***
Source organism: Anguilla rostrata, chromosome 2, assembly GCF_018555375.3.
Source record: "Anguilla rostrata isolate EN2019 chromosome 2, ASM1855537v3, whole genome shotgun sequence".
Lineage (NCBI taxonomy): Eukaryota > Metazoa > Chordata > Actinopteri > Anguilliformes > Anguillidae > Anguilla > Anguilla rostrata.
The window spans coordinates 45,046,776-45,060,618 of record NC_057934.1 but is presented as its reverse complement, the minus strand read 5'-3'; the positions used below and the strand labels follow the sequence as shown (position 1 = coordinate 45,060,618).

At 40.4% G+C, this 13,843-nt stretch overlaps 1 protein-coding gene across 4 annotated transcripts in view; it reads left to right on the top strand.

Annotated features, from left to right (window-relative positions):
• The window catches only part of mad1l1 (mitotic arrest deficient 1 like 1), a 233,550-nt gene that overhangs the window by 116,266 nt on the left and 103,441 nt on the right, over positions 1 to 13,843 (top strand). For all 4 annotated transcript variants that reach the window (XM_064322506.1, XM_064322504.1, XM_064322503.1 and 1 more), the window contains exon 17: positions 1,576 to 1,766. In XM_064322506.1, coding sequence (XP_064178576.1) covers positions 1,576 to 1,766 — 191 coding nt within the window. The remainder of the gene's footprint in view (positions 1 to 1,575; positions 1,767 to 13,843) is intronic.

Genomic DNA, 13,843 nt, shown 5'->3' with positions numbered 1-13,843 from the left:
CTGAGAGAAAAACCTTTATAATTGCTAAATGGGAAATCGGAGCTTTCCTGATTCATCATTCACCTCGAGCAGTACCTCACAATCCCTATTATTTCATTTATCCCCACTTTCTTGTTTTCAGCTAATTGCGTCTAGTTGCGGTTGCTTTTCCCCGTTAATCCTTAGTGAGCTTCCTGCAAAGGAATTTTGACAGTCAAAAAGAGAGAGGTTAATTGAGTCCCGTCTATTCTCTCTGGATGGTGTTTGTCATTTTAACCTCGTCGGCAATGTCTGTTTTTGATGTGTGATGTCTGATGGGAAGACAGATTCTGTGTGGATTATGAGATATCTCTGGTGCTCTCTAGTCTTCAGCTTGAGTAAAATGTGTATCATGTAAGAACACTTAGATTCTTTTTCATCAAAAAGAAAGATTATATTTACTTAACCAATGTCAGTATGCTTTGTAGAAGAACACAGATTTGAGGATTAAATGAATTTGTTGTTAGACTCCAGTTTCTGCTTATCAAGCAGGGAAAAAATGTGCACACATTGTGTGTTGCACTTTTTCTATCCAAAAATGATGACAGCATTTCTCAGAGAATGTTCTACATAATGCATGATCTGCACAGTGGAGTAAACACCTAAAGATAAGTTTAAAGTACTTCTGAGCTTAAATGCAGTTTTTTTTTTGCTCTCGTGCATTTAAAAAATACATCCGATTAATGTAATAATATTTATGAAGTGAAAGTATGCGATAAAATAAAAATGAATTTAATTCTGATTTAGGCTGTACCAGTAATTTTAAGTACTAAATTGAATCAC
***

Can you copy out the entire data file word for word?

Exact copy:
Source organism: Anguilla rostrata, chromosome 2, assembly GCF_018555375.3.
Source record: "Anguilla rostrata isolate EN2019 chromosome 2, ASM1855537v3, whole genome shotgun sequence".
Lineage (NCBI taxonomy): Eukaryota > Metazoa > Chordata > Actinopteri > Anguilliformes > Anguillidae > Anguilla > Anguilla rostrata.
The window spans coordinates 45,046,776-45,060,618 of record NC_057934.1 but is presented as its reverse complement, the minus strand read 5'-3'; the positions used below and the strand labels follow the sequence as shown (position 1 = coordinate 45,060,618).

At 40.4% G+C, this 13,843-nt stretch overlaps 1 protein-coding gene across 4 annotated transcripts in view; it reads left to right on the top strand.

Annotated features, from left to right (window-relative positions):
• The window catches only part of mad1l1 (mitotic arrest deficient 1 like 1), a 233,550-nt gene that overhangs the window by 116,266 nt on the left and 103,441 nt on the right, over positions 1 to 13,843 (top strand). For all 4 annotated transcript variants that reach the window (XM_064322506.1, XM_064322504.1, XM_064322503.1 and 1 more), the window contains exon 17: positions 1,576 to 1,766. In XM_064322506.1, coding sequence (XP_064178576.1) covers positions 1,576 to 1,766 — 191 coding nt within the window. The remainder of the gene's footprint in view (positions 1 to 1,575; positions 1,767 to 13,843) is intronic.

Genomic DNA, 13,843 nt, shown 5'->3' with positions numbered 1-13,843 from the left:
CTGAGAGAAAAACCTTTATAATTGCTAAATGGGAAATCGGAGCTTTCCTGATTCATCATTCACCTCGAGCAGTACCTCACAATCCCTATTATTTCATTTATCCCCACTTTCTTGTTTTCAGCTAATTGCGTCTAGTTGCGGTTGCTTTTCCCCGTTAATCCTTAGTGAGCTTCCTGCAAAGGAATTTTGACAGTCAAAAAGAGAGAGGTTAATTGAGTCCCGTCTATTCTCTCTGGATGGTGTTTGTCATTTTAACCTCGTCGGCAATGTCTGTTTTTGATGTGTGATGTCTGATGGGAAGACAGATTCTGTGTGGATTATGAGATATCTCTGGTGCTCTCTAGTCTTCAGCTTGAGTAAAATGTGTATCATGTAAGAACACTTAGATTCTTTTTCATCAAAAAGAAAGATTATATTTACTTAACCAATGTCAGTATGCTTTGTAGAAGAACACAGATTTGAGGATTAAATGAATTTGTTGTTAGACTCCAGTTTCTGCTTATCAAGCAGGGAAAAAATGTGCACACATTGTGTGTTGCACTTTTTCTATCCAAAAATGATGACAGCATTTCTCAGAGAATGTTCTACATAATGCATGATCTGCACAGTGGAGTAAACACCTAAAGATAAGTTTAAAGTACTTCTGAGCTTAAATGCAGTTTTTTTTTTGCTCTCGTGCATTTAAAAAATACATCCGATTAATGTAATAATATTTATGAAGTGAAAGTATGCGATAAAATAAAAATGAATTTAATTCTGATTTAGGCTGTACCAGTAATTTTAAGTACTAAATTGAATCAC